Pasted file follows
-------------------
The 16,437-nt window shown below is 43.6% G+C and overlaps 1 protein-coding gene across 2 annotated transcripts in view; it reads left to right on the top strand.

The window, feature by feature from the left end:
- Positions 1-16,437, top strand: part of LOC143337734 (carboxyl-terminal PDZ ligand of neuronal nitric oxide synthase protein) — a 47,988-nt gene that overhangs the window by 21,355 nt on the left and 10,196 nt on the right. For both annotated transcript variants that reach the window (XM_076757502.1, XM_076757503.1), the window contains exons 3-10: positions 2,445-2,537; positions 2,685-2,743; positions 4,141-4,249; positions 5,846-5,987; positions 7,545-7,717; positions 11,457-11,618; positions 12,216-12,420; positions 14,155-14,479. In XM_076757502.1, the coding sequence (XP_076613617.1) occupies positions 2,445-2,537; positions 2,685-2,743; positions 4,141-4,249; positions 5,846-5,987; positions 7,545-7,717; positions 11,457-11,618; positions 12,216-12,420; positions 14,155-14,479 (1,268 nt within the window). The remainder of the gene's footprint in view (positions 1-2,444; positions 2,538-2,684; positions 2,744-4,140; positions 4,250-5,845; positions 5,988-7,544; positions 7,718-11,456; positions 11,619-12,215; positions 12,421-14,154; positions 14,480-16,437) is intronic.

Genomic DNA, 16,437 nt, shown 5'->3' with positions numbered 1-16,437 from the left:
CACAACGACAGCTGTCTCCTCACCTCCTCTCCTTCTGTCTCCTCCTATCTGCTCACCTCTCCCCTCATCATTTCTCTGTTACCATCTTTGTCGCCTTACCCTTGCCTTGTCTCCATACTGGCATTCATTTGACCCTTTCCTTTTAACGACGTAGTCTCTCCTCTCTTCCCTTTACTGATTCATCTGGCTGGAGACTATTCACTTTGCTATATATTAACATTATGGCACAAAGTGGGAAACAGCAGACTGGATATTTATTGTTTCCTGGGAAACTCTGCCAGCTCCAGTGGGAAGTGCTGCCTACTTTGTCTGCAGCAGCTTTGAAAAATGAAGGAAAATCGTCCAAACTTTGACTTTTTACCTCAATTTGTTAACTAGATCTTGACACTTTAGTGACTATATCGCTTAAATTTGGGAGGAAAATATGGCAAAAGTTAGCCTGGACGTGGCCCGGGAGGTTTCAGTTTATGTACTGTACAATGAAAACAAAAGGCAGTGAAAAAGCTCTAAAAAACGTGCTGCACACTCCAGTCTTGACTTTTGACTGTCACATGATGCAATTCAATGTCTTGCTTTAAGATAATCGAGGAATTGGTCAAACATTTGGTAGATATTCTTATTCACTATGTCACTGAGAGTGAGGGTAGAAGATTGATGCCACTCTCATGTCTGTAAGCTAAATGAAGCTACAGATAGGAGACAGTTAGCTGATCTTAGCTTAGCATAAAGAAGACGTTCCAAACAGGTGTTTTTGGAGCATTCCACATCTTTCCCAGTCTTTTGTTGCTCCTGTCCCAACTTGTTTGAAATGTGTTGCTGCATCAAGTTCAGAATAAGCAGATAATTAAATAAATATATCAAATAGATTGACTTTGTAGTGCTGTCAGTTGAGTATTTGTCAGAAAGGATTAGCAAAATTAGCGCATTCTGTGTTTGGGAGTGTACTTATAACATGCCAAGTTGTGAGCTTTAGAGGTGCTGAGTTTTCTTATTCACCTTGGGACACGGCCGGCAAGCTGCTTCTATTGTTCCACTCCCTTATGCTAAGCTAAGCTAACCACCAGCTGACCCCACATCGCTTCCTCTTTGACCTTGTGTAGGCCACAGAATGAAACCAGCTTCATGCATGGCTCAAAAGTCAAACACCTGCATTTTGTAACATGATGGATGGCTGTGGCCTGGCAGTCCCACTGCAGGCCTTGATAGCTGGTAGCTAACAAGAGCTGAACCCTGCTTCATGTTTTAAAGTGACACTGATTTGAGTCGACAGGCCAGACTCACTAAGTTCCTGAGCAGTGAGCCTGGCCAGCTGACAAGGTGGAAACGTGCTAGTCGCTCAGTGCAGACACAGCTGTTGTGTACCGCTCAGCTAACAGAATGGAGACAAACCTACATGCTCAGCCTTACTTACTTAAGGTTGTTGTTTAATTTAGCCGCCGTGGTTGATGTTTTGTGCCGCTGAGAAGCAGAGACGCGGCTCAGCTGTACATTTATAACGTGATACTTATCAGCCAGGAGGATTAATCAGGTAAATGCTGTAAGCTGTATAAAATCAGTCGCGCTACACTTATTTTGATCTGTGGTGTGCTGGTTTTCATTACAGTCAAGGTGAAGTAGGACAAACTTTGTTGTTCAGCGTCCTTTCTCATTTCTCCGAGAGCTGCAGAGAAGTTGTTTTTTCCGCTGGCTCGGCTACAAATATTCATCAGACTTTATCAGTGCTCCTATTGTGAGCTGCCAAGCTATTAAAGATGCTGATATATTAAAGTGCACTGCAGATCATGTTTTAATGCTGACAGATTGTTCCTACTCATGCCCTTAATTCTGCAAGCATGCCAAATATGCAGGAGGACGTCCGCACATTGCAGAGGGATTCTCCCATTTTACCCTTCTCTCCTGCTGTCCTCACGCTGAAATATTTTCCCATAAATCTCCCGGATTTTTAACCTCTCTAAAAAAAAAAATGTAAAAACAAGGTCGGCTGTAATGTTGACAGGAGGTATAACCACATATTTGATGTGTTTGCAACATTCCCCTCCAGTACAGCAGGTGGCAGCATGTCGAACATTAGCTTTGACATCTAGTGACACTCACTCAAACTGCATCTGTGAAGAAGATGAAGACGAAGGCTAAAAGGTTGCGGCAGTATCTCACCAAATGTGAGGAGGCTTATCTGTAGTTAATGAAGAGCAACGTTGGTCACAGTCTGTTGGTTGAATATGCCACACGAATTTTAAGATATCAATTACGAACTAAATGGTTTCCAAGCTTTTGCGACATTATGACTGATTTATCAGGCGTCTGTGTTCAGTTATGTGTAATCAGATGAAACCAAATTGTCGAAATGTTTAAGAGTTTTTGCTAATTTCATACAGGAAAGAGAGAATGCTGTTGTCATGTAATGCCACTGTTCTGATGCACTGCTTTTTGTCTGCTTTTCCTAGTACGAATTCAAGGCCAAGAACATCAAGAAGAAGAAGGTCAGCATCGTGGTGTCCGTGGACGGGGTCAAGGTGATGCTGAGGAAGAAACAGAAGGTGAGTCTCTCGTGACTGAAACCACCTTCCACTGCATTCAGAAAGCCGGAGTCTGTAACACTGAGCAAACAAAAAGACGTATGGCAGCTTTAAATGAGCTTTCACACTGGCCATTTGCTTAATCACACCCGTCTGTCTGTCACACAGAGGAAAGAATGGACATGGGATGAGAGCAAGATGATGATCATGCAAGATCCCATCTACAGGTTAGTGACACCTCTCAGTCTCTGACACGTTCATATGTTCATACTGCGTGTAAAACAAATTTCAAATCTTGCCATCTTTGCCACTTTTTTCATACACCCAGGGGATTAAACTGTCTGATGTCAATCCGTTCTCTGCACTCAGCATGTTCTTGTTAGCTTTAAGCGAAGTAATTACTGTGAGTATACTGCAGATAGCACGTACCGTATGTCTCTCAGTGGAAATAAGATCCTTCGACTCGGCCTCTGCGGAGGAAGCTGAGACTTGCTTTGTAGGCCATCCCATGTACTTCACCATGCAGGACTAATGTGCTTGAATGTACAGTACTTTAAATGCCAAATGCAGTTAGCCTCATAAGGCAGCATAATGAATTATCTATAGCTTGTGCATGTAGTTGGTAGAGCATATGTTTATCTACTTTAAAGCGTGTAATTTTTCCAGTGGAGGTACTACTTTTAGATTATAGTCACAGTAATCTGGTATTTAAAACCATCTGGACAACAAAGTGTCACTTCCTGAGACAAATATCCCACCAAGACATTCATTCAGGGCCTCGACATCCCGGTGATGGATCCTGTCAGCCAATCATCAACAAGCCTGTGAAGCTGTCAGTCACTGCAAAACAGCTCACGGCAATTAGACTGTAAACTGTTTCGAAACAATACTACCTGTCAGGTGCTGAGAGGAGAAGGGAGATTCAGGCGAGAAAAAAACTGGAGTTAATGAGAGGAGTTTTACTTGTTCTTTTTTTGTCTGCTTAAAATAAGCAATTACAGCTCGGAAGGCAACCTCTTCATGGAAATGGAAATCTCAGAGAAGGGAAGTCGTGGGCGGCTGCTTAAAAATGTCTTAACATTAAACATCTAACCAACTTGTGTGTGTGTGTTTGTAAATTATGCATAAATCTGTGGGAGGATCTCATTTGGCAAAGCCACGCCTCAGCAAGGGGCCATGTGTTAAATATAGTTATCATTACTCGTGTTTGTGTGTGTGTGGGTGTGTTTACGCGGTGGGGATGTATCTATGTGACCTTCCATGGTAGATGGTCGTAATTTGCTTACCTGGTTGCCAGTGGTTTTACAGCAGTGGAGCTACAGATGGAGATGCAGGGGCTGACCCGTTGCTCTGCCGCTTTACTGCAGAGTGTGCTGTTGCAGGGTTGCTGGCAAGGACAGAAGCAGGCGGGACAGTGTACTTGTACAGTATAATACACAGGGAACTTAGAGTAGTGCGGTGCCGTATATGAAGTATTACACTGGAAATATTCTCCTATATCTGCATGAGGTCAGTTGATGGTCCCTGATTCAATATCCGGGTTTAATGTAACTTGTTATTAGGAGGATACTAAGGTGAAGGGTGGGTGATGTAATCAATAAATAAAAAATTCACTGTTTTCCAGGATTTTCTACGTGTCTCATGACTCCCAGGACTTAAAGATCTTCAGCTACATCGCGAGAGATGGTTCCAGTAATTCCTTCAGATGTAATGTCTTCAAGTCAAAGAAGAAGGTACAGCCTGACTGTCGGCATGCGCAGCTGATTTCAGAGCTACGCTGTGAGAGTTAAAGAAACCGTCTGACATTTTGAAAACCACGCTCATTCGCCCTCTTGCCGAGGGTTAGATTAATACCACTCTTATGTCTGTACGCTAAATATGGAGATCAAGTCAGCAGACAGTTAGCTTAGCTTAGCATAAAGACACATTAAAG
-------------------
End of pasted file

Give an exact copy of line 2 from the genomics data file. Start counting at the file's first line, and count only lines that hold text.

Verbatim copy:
The window, feature by feature from the left end: